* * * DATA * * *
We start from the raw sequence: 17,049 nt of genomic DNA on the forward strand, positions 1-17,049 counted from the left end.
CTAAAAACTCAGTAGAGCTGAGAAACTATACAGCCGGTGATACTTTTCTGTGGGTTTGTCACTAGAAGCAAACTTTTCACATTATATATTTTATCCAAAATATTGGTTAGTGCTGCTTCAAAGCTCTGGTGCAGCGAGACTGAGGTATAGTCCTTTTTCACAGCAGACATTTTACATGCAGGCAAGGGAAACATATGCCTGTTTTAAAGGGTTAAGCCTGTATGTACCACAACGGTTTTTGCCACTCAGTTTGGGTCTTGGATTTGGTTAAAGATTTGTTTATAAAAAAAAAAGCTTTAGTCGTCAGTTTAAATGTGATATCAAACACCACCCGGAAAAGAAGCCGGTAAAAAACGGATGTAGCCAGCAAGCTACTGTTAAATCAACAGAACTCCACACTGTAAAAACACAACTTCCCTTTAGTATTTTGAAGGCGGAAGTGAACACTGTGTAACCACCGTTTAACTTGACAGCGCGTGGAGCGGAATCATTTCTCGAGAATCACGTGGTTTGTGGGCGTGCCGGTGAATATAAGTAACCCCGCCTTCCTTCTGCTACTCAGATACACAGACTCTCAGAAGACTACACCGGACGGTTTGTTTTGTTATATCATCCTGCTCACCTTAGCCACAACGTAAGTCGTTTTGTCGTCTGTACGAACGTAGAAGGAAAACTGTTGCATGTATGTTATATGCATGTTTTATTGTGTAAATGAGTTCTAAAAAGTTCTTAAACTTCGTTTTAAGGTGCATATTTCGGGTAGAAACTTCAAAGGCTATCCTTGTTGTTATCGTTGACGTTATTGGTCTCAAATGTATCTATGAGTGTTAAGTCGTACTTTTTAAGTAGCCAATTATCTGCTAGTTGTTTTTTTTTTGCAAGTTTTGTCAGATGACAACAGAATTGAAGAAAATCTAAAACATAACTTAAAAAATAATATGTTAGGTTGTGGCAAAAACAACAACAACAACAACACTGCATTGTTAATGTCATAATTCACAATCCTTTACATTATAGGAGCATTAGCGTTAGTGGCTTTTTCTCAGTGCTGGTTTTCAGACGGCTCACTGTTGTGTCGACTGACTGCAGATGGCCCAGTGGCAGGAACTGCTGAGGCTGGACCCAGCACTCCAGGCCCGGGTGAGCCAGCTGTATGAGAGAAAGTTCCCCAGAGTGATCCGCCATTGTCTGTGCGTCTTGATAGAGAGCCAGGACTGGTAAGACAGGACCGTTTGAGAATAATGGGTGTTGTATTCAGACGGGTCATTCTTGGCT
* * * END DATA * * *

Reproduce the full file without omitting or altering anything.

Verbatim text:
We start from the raw sequence: 17,049 nt of genomic DNA on the forward strand, positions 1-17,049 counted from the left end.
CTAAAAACTCAGTAGAGCTGAGAAACTATACAGCCGGTGATACTTTTCTGTGGGTTTGTCACTAGAAGCAAACTTTTCACATTATATATTTTATCCAAAATATTGGTTAGTGCTGCTTCAAAGCTCTGGTGCAGCGAGACTGAGGTATAGTCCTTTTTCACAGCAGACATTTTACATGCAGGCAAGGGAAACATATGCCTGTTTTAAAGGGTTAAGCCTGTATGTACCACAACGGTTTTTGCCACTCAGTTTGGGTCTTGGATTTGGTTAAAGATTTGTTTATAAAAAAAAAAGCTTTAGTCGTCAGTTTAAATGTGATATCAAACACCACCCGGAAAAGAAGCCGGTAAAAAACGGATGTAGCCAGCAAGCTACTGTTAAATCAACAGAACTCCACACTGTAAAAACACAACTTCCCTTTAGTATTTTGAAGGCGGAAGTGAACACTGTGTAACCACCGTTTAACTTGACAGCGCGTGGAGCGGAATCATTTCTCGAGAATCACGTGGTTTGTGGGCGTGCCGGTGAATATAAGTAACCCCGCCTTCCTTCTGCTACTCAGATACACAGACTCTCAGAAGACTACACCGGACGGTTTGTTTTGTTATATCATCCTGCTCACCTTAGCCACAACGTAAGTCGTTTTGTCGTCTGTACGAACGTAGAAGGAAAACTGTTGCATGTATGTTATATGCATGTTTTATTGTGTAAATGAGTTCTAAAAAGTTCTTAAACTTCGTTTTAAGGTGCATATTTCGGGTAGAAACTTCAAAGGCTATCCTTGTTGTTATCGTTGACGTTATTGGTCTCAAATGTATCTATGAGTGTTAAGTCGTACTTTTTAAGTAGCCAATTATCTGCTAGTTGTTTTTTTTTTGCAAGTTTTGTCAGATGACAACAGAATTGAAGAAAATCTAAAACATAACTTAAAAAATAATATGTTAGGTTGTGGCAAAAACAACAACAACAACAACACTGCATTGTTAATGTCATAATTCACAATCCTTTACATTATAGGAGCATTAGCGTTAGTGGCTTTTTCTCAGTGCTGGTTTTCAGACGGCTCACTGTTGTGTCGACTGACTGCAGATGGCCCAGTGGCAGGAACTGCTGAGGCTGGACCCAGCACTCCAGGCCCGGGTGAGCCAGCTGTATGAGAGAAAGTTCCCCAGAGTGATCCGCCATTGTCTGTGCGTCTTGATAGAGAGCCAGGACTGGTAAGACAGGACCGTTTGAGAATAATGGGTGTTGTATTCAGACGGGTCATTCTTGGCT